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Us Brits are known for our stiff upper lips but evidence shows bursting into tears can reduce stress and help us cope with common illnesses…
STATISTICS show women do it an average of 47 times a year and men just seven. However in the interests of our bodies, should we all be treating ourselves to a good cry more frequently?
Shedding tears is much more than a simple reaction to stress, trauma and upset. It can also play a crucial part in keeping our emotional and physical wellbeing intact. Studies suggest a sob from time to time can have beneficial effects ranging from the obvious, such as easing stress, to the unexpected such as helping us cope with allergies.
“Many people feel ‘cleansed’ after a good cry,” says Professor Gail Kinman, an occupational health psychologist at the University of Bedfordshire. “Many women say they often feel like a good cry, not because something bad has happened but as a form of therapy.”
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According to Professor Kinman, crying is a valuable way of relieving stress and tension that might otherwise have long-term harmful effects on the body.
“We cannot sustain strong emotions for very long and have to dampen them somehow. A good cry is a great way of doing that. We British have always been fairly stiff upper-lipped. We are judged by the extent to which we hold ourselves together, even at funerals. Those in Mediterranean countries, on the other hand, are much more likely to cry, even the men.”
Our eyes release three different types of tears. Basal tears are made up of the liquid that is constantly present in the eye. This thin film of liquid supplies the cornea (which is the transparent front part of the eye) with oxygen and lubricates the eyeball.
Reflex tears are similar and result from excess liquid building up in the eye in response to an irritant, such as onion vapours.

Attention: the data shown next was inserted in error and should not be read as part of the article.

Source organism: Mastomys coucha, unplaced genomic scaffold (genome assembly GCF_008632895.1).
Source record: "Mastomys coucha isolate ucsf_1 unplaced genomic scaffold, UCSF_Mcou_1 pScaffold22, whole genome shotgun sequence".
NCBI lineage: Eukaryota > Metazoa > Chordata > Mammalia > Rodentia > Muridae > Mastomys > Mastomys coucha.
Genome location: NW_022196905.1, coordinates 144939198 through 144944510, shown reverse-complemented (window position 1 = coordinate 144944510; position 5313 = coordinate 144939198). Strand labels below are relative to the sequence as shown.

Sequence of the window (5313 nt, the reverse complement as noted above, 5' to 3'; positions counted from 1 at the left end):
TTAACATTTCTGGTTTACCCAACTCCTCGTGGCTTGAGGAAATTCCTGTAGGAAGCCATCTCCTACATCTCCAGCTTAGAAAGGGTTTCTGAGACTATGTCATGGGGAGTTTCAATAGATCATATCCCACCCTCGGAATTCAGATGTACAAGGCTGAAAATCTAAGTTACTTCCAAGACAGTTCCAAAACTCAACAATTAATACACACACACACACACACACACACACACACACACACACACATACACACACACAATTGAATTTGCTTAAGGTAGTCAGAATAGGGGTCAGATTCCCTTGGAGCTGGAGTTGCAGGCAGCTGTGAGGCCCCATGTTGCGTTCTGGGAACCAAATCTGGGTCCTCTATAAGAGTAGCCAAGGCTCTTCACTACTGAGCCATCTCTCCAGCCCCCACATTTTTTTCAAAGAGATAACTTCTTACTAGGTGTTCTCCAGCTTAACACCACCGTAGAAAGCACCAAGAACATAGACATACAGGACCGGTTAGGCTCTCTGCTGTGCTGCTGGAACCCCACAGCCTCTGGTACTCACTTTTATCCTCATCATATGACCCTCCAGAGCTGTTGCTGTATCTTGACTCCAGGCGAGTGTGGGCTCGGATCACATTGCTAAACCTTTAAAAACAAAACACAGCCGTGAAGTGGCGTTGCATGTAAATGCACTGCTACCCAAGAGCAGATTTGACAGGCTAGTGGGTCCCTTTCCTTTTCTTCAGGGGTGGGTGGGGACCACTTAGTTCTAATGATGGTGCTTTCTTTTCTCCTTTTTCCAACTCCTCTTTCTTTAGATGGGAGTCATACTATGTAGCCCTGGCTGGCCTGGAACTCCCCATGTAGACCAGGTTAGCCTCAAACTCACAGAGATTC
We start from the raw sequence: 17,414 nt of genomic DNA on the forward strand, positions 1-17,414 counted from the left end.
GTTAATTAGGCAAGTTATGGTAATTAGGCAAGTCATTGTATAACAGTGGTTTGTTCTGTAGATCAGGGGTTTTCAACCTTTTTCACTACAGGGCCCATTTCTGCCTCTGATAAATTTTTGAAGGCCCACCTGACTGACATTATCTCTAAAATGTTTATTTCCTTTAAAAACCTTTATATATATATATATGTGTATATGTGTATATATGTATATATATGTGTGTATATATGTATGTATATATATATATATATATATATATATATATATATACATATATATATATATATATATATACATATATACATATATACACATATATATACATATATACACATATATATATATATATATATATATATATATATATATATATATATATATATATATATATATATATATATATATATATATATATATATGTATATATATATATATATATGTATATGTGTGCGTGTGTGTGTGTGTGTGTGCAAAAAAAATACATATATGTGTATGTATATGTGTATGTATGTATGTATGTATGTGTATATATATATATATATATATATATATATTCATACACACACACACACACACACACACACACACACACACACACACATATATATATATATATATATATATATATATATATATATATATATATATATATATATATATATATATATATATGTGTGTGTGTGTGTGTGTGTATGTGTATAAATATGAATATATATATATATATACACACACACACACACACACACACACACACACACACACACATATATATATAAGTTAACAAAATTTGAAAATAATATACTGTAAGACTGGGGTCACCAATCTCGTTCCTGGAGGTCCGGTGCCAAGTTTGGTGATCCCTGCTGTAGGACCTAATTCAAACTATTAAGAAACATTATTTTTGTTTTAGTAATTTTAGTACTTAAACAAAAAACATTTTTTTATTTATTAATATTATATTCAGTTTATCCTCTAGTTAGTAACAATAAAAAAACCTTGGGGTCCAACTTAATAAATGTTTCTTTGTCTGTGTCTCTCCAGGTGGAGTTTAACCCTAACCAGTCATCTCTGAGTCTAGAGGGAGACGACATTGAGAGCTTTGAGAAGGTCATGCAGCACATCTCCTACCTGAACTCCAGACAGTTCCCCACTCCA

Emotional tears are shed due to grief, anger, happiness or pain and have an entirely different chemical make-up.“Emotional tears contain hormones and chemicals released by the body which can make you feel better afterwards,” says Dr Susan Blakeney, from The College of Optometrists.So how exactly does crying benefit us and can it help us cope with common illnesses that can shorten our lives?
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High blood pressure is a major risk factor for heart attacks and strokes but could crying help to control it?
Studies suggest tears contain cortisol, a hormone released by the body when it is under stress. Occasional increases in cortisol do little harm but sustained exposure to raised levels can drive up blood pressure.
The combined effect of releasing cortisol from the body and the calming effect of a good cry is thought to help lower blood-pressure readings.
Rheumatoid arthritis is a painful and incurable condition that affects around 350,000 people in the UK.
However according to Japanese researchers sufferers who cry more may have fewer symptoms than those that remain stoical in the face of the crippling disease.
Volunteers who were moved to tears easily during a stress-test had lower levels of arthritis-related hormones and chemicals in their blood than those who held back the tears.
Shedding a few tears can even help the body cope with allergies, according to another Japanese study. Doctors tested 60 patients with eczema and an allergy to latex, a common feature in many people who suffer with the skin condition, and made them watch a weather forecast, followed by the famous tear-jerker movie Kramer vs Kramer, in which an estranged couple feud over custody of their only child.The weather report produced no tears and had no effect on their response to latex.
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However the film made 44 of the 60 cry and, crucially, this dampened down their allergic response to latex during subsequent tests.
“Tears are necessary to give you good vision, to keep the eye healthy and to protect it from irritants,” says Dr Blakeney.
They reduce the ability of bacteria to stick to the surface of the eye and also contain antibiotic proteins that help destroy any bugs that try to infect the eye.
The lubricant effect of basal tears, the kind that coat the eye in fluid all the time, means the movement of the eyelid as it opens and shuts does not cause friction damage.
One of the chemicals found in “emotional” tears is a hormone called prolactin.It plays an important part in stimulating milk production in pregnant women, who tend to produce much more of it when they are expecting.
However if the body continues to produce excess amounts after the birth it can cause headaches and halt monthly periods. Shedding unwanted prolactin through tears may reduce this risk.
When it comes to contracting infections the eyes, ears, nose and mouth are all major entry points for bacteria and viruses.
Yet according to a study at the University of Florida, tears contain substances called lysozymes which help to kill off invading organisms. So shedding tears is like coating the face in a mini defence shield.
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